Over the past 75 years, stocks have outperformed bonds and other debt securities by a huge margin. The annual return on a broad portfolio of stocks has averaged 9 percentage points more than the return on risk-free U.S. Treasury bills. With that glorious history in mind, many investment advisers are saying that the longer your investment horizon is, the more you should be in stocks--right on up to 100% of your portfolio.
But beware: Many finance scholars say that investors would be making a big mistake to assume that stocks will earn them 9%--or even 7%--a year above the rate on T-bills. Past performance, they say, is no guarantee of future returns.
For long-range planning, the debate about the merits of stocks vs. Treasury bills or bonds boils down to what economists call the "equity risk premium." This is a tricky and often misunderstood concept. In a nutshell, it's the extra return that investors want and expect to receive from stocks because of the higher volatility of stock prices. Let's say you're choosing between a stock that fluctuates a lot in price and a bond that's more stable. Because you dislike volatility, you'll pay less for the stock than for the bond. And because your cost basis is lower for the stock, the total annual return will be higher.
What makes the equity premium such a puzzle is why it's so big, given that stocks are only slightly more volatile than bonds. After all, bond returns fluctuate, too. What's more, the tax system favors stocks over bonds. Wrestling with this puzzle, some people have concluded that the equity premium is a case of mass delusion--one that's about to end. That's the thesis of James K. Glassman and Kevin A. Hassett's best-selling book, Dow 36,000. The two scholars at the American Enterprise Institute, a conservative think tank, say the equity risk premium is unjustified--i.e., stocks are too low--because in the long run, stocks aren't more volatile than bonds. They argue that investors will soon catch on to that fact and will be content to receive the same low return from stocks that they get from bonds. The cute part is how we get from here to there. Stock prices will need to be higher than they are now, so people who buy stocks in the future will have a smaller upside on their investment. That implies a huge but one-time-only leap in prices. They advise readers to buy before the leap, because after it, stock returns will be as low as bond returns. When they published in September, 1999, they predicted the Dow would hit 36,000 in three to five years.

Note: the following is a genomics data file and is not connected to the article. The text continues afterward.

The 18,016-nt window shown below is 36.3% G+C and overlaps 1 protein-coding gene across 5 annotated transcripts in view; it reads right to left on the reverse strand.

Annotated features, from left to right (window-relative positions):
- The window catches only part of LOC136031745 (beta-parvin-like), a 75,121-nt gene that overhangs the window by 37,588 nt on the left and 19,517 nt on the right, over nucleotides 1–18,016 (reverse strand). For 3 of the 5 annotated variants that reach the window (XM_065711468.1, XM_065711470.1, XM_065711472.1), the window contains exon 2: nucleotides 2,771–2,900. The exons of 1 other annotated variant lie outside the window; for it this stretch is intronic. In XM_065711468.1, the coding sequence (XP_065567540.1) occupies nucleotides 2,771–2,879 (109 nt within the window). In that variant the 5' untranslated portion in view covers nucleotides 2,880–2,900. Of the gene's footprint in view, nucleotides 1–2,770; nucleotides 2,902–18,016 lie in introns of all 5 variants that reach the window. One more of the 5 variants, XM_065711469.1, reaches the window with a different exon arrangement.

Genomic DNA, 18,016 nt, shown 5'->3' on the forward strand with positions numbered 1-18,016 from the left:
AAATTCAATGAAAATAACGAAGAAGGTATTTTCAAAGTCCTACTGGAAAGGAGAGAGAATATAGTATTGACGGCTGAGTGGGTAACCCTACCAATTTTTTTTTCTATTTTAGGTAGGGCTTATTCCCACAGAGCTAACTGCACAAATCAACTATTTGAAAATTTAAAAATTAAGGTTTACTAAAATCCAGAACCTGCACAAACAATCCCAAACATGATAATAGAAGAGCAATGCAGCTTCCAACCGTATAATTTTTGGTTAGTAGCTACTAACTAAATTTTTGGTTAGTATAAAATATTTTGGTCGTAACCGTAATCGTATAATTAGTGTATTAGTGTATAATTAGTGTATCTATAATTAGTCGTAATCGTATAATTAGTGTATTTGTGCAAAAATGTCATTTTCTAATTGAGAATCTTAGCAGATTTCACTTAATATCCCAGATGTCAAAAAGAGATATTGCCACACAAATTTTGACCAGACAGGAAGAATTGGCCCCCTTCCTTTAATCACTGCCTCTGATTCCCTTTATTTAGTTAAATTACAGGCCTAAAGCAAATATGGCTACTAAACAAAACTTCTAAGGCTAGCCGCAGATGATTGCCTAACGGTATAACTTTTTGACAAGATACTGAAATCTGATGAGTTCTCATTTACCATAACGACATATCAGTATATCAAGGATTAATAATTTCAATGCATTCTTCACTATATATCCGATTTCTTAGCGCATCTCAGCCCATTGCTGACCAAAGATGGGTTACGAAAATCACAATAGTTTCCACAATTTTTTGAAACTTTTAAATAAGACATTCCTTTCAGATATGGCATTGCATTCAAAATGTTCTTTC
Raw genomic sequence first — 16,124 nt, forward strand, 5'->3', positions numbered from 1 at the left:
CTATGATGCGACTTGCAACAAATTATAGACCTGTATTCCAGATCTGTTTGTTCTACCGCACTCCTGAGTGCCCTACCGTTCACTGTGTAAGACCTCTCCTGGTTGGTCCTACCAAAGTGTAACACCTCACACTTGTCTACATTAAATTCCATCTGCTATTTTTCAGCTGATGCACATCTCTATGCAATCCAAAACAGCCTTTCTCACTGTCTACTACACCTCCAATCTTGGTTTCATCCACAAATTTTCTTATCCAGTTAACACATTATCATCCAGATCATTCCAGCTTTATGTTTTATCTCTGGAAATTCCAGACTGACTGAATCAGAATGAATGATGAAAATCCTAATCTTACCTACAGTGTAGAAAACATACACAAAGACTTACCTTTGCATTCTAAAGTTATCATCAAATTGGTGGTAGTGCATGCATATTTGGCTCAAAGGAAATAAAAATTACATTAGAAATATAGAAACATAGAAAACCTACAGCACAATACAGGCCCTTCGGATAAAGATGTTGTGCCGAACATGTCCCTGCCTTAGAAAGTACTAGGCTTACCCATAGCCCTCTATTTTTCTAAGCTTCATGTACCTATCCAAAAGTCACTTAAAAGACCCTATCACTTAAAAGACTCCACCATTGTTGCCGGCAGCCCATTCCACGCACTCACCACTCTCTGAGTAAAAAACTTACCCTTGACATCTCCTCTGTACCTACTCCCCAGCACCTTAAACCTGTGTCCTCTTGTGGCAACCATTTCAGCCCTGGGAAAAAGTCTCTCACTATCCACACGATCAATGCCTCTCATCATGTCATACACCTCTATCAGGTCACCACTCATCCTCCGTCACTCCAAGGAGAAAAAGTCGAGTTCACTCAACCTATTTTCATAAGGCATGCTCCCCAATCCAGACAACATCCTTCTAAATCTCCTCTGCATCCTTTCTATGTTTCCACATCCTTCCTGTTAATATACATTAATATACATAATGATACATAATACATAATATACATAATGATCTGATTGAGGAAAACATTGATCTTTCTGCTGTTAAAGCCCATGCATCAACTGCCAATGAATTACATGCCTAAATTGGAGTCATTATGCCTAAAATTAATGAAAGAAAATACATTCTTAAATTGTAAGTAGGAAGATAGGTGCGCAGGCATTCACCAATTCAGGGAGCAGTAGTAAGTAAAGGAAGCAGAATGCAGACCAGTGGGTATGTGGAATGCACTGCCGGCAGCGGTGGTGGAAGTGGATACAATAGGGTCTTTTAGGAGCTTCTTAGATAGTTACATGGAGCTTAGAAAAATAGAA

MEASURING THE PREMIUM. But critics question whether investors will ever be content to earn as little from stocks as they earn from bonds. As a result, they doubt that the leap in prices that Glassman and Hassett forecast will ever take place. Says Robert D. Arnott, managing partner of First Quadrant, a Pasadena (Calif.) asset manager: "Their core thesis completely overlooks the fundamental reality of why people own stocks."
What makes the equity premium so hotly debated is that there's no direct way to measure it. If you can't be sure how big it is now, you certainly can't know how big it will be in the future. For example, many people assume that stocks' historical 9% edge over T-bills is a good indicator of what their future outperformance will be. But who knows? Maybe stocks have been rising in part because people have been losing their fear of stock volatility. The two-decade-long bull market probably caused people to become less fearful of stocks and shrank the risk premium they demanded, says Harvard University economist John Y. Campbell. He thinks that if the mood changes for the worse, the premium will get bigger again, albeit not quite to its original size. People will demand to be compensated for stocks' riskiness, and that will put downward pressure on stock prices.
Theories for why the equity premium is so big range across the board. In a recent paper, Stephen Cecchetti and two co-authors from Ohio State University say that investors use a rule of thumb for decisionmaking that makes them overly pessimistic about the likelihood that good times will continue--so they're afraid to own stocks. Other scholars finger "disappointment aversion," saying that investors shy away from the volatility of stocks because they dislike losses more than they like gains.
An easier way to resolve the puzzle is to say that it's a case of mistaken identity--that the premium isn't as big as it appears from looking at the historical data. Eugene F. Fama of the University of Chicago and Kenneth R. French of Massachusetts Institute of Technology argue that the risk premium over the past half-century was only 4%. Their calculation is based on going back to the past and analyzing what kinds of returns investors had a reasonable right to expect for the future, given companies' dividend yields and expected dividend growth rates. The return they got exceeding 4% was, they say, the result of a series of surprises, such as the end of the cold war and the development of the computer--windfalls that can't be counted on to repeat themselves. They expect stocks to outperform risk-free securities by only 3% to 3.5% a year in the long term, and by less than 1% in the short term.
Among the people who have studied the equity premium closely, most think it is probably no more than a few percentage points above Treasury bills. But their skepticism hasn't filtered out to investors, advisers, or even rank-and-file finance professors, who still peg the long-term premium at 7%, according to a survey published last year by Ivo Welch, then a professor at UCLA's Anderson School and now of Yale University. If those high estimates turn out to be wrong, a lot of investors are in for a lot of pain.